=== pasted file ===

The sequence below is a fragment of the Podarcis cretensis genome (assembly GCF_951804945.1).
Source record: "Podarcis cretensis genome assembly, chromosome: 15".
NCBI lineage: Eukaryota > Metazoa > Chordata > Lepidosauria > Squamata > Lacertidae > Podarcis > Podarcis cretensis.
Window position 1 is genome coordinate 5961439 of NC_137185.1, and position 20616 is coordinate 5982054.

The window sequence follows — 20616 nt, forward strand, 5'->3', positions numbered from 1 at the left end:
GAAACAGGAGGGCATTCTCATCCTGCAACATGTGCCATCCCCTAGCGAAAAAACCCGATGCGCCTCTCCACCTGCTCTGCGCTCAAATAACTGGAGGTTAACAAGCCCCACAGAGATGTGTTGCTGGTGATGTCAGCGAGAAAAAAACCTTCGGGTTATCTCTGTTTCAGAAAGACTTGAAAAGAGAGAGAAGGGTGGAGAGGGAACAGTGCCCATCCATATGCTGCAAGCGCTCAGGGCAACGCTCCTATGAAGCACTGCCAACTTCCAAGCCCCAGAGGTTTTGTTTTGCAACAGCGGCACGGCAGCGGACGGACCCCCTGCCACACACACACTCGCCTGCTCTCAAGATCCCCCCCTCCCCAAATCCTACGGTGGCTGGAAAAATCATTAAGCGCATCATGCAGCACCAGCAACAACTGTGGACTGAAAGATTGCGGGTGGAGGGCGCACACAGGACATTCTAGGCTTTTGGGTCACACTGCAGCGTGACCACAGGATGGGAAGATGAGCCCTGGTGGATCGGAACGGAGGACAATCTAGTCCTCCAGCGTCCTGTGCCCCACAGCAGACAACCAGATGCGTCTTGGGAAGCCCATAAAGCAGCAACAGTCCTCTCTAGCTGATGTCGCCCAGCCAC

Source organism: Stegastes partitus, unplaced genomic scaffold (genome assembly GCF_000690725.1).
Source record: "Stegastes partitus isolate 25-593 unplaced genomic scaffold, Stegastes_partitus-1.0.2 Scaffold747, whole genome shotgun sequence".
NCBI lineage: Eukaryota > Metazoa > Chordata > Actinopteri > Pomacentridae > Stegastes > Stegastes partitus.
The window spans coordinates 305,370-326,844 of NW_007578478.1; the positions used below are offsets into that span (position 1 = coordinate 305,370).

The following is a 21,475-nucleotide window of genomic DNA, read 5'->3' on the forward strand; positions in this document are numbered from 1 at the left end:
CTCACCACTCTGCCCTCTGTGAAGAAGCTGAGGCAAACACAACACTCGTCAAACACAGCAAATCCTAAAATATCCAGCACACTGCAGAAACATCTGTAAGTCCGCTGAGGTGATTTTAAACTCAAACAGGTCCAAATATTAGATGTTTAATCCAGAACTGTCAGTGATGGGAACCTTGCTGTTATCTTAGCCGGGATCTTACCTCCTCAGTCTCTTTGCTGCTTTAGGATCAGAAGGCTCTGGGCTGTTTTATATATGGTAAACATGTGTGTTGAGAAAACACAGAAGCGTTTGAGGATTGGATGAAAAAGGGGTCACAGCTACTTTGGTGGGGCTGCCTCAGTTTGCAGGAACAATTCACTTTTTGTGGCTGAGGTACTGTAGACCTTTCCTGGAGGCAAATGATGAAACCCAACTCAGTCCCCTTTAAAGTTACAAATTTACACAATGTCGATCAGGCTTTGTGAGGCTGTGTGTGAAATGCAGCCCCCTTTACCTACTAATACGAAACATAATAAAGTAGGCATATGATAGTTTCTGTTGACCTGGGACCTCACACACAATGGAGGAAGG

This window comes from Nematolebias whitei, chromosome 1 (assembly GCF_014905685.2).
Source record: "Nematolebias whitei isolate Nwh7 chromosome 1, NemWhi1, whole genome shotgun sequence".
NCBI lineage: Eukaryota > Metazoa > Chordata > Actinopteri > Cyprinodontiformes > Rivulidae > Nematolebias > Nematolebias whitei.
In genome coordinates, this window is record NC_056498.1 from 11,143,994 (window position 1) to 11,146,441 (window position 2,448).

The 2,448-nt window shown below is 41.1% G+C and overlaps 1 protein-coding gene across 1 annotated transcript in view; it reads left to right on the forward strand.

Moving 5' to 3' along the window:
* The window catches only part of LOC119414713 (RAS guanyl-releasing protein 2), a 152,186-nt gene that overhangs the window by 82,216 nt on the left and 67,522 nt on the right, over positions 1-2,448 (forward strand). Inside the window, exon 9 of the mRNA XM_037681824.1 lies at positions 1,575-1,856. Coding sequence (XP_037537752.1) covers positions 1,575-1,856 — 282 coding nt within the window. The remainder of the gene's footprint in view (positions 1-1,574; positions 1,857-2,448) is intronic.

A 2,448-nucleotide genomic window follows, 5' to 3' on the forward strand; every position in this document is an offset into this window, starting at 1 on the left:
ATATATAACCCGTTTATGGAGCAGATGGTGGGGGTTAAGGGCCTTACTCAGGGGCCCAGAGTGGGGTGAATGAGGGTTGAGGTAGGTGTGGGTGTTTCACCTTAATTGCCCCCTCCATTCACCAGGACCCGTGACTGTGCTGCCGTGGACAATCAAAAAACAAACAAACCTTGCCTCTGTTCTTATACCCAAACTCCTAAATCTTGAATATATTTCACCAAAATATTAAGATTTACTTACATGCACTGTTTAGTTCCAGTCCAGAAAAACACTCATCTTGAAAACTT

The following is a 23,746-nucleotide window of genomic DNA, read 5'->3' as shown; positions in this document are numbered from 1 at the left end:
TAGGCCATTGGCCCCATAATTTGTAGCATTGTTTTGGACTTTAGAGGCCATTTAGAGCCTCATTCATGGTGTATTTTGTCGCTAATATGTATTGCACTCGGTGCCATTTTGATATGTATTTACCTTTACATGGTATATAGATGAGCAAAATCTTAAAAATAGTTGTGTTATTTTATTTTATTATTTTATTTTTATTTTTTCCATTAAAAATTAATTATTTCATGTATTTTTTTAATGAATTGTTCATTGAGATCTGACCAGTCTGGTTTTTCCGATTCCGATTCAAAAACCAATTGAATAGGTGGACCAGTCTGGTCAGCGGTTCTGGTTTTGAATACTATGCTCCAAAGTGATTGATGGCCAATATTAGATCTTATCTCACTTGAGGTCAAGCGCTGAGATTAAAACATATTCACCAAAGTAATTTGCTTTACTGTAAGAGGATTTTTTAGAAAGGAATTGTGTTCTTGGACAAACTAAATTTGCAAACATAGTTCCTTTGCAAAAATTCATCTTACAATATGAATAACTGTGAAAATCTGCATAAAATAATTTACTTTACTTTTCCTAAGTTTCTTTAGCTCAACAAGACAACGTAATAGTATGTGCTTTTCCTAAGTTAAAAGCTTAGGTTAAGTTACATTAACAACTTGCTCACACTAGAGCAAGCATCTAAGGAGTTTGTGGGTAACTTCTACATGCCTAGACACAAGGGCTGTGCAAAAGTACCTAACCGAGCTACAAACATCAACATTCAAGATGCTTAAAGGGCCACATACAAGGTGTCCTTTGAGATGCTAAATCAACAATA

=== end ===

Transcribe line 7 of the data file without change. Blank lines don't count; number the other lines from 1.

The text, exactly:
Source organism: Stegastes partitus, unplaced genomic scaffold (genome assembly GCF_000690725.1).